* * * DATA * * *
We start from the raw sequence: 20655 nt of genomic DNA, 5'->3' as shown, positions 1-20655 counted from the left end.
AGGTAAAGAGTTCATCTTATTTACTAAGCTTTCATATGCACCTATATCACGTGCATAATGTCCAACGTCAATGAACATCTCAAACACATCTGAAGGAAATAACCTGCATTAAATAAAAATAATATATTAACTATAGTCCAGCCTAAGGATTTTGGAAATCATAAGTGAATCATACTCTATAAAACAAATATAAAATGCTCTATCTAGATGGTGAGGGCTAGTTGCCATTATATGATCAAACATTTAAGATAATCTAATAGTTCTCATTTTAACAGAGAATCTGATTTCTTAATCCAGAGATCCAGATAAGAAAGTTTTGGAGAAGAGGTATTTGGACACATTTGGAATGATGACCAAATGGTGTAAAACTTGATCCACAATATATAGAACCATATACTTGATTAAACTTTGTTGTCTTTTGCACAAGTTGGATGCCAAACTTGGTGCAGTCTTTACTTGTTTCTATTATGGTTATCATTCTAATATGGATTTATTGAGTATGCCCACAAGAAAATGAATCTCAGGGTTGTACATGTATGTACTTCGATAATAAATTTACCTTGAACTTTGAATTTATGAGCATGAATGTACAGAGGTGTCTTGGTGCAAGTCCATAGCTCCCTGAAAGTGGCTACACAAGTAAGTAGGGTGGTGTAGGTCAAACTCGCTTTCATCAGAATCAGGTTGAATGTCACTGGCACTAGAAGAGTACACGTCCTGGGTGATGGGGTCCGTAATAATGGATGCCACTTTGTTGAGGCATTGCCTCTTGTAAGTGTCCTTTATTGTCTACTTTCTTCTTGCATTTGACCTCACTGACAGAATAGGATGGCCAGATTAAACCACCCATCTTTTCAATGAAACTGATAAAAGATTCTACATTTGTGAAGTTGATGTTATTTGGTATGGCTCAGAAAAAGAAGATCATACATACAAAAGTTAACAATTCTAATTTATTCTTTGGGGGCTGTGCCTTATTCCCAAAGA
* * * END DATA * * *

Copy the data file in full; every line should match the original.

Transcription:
We start from the raw sequence: 20655 nt of genomic DNA, 5'->3' as shown, positions 1-20655 counted from the left end.
AGGTAAAGAGTTCATCTTATTTACTAAGCTTTCATATGCACCTATATCACGTGCATAATGTCCAACGTCAATGAACATCTCAAACACATCTGAAGGAAATAACCTGCATTAAATAAAAATAATATATTAACTATAGTCCAGCCTAAGGATTTTGGAAATCATAAGTGAATCATACTCTATAAAACAAATATAAAATGCTCTATCTAGATGGTGAGGGCTAGTTGCCATTATATGATCAAACATTTAAGATAATCTAATAGTTCTCATTTTAACAGAGAATCTGATTTCTTAATCCAGAGATCCAGATAAGAAAGTTTTGGAGAAGAGGTATTTGGACACATTTGGAATGATGACCAAATGGTGTAAAACTTGATCCACAATATATAGAACCATATACTTGATTAAACTTTGTTGTCTTTTGCACAAGTTGGATGCCAAACTTGGTGCAGTCTTTACTTGTTTCTATTATGGTTATCATTCTAATATGGATTTATTGAGTATGCCCACAAGAAAATGAATCTCAGGGTTGTACATGTATGTACTTCGATAATAAATTTACCTTGAACTTTGAATTTATGAGCATGAATGTACAGAGGTGTCTTGGTGCAAGTCCATAGCTCCCTGAAAGTGGCTACACAAGTAAGTAGGGTGGTGTAGGTCAAACTCGCTTTCATCAGAATCAGGTTGAATGTCACTGGCACTAGAAGAGTACACGTCCTGGGTGATGGGGTCCGTAATAATGGATGCCACTTTGTTGAGGCATTGCCTCTTGTAAGTGTCCTTTATTGTCTACTTTCTTCTTGCATTTGACCTCACTGACAGAATAGGATGGCCAGATTAAACCACCCATCTTTTCAATGAAACTGATAAAAGATTCTACATTTGTGAAGTTGATGTTATTTGGTATGGCTCAGAAAAAGAAGATCATACATACAAAAGTTAACAATTCTAATTTATTCTTTGGGGGCTGTGCCTTATTCCCAAAGA